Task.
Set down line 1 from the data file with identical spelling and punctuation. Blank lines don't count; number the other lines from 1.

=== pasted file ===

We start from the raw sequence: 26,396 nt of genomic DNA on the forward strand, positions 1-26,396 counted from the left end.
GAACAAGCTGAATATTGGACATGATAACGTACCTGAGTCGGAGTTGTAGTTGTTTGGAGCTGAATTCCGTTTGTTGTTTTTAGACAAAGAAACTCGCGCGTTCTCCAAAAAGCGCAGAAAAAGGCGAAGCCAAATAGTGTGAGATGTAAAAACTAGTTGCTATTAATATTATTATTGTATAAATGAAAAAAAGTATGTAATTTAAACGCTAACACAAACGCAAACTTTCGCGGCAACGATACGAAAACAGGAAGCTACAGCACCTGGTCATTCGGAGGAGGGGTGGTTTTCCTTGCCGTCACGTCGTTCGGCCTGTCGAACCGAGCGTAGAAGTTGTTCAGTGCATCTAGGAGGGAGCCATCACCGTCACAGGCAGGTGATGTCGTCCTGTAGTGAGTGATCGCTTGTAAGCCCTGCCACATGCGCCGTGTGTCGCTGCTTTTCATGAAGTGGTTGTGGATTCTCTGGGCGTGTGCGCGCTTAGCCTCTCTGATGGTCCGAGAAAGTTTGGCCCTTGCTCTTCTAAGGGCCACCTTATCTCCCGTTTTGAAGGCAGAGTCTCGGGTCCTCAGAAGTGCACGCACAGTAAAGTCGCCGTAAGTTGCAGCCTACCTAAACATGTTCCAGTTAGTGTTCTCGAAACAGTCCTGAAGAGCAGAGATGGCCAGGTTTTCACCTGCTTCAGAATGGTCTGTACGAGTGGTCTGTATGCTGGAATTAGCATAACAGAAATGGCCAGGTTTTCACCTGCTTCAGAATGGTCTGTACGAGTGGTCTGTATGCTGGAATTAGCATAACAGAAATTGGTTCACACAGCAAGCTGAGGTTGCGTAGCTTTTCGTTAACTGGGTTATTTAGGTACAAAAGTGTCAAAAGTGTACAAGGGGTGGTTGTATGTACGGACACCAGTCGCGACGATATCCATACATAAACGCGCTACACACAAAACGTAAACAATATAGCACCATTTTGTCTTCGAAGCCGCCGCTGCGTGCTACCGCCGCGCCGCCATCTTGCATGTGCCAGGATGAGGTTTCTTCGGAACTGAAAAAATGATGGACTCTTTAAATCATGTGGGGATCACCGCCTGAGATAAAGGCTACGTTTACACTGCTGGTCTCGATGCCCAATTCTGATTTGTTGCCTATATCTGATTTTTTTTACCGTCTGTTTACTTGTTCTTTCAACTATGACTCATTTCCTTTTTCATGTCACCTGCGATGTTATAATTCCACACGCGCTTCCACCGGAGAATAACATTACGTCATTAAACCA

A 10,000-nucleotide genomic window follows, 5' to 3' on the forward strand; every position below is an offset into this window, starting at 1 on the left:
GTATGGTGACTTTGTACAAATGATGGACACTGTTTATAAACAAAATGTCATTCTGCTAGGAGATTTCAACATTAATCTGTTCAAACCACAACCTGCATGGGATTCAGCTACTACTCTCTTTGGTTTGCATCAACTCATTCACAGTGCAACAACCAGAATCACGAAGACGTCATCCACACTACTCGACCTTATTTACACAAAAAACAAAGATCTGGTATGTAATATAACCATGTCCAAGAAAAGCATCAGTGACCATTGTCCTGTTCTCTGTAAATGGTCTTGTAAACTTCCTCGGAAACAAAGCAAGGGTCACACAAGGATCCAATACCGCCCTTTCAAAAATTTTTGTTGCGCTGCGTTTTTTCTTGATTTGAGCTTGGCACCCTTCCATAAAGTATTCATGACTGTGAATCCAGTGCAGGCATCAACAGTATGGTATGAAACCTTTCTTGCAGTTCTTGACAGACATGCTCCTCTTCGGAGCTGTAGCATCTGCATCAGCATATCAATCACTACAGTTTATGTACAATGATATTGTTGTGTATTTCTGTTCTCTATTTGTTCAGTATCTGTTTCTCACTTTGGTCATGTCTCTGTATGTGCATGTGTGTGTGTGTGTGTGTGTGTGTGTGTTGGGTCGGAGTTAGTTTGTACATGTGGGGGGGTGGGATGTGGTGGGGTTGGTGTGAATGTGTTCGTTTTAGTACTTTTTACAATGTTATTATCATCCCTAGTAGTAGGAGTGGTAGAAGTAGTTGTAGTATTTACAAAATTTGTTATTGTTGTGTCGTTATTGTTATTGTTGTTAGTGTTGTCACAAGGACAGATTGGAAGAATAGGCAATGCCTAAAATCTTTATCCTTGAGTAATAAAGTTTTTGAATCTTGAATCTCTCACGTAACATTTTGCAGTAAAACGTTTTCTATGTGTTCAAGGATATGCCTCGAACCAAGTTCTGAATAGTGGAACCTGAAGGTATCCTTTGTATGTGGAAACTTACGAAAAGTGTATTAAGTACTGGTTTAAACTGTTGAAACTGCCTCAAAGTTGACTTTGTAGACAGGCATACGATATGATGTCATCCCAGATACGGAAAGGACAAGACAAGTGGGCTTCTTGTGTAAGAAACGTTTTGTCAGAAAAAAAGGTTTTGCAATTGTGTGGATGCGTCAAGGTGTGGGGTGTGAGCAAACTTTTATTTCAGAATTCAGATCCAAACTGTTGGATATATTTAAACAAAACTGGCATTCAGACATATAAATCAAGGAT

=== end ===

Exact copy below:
We start from the raw sequence: 26,396 nt of genomic DNA on the forward strand, positions 1-26,396 counted from the left end.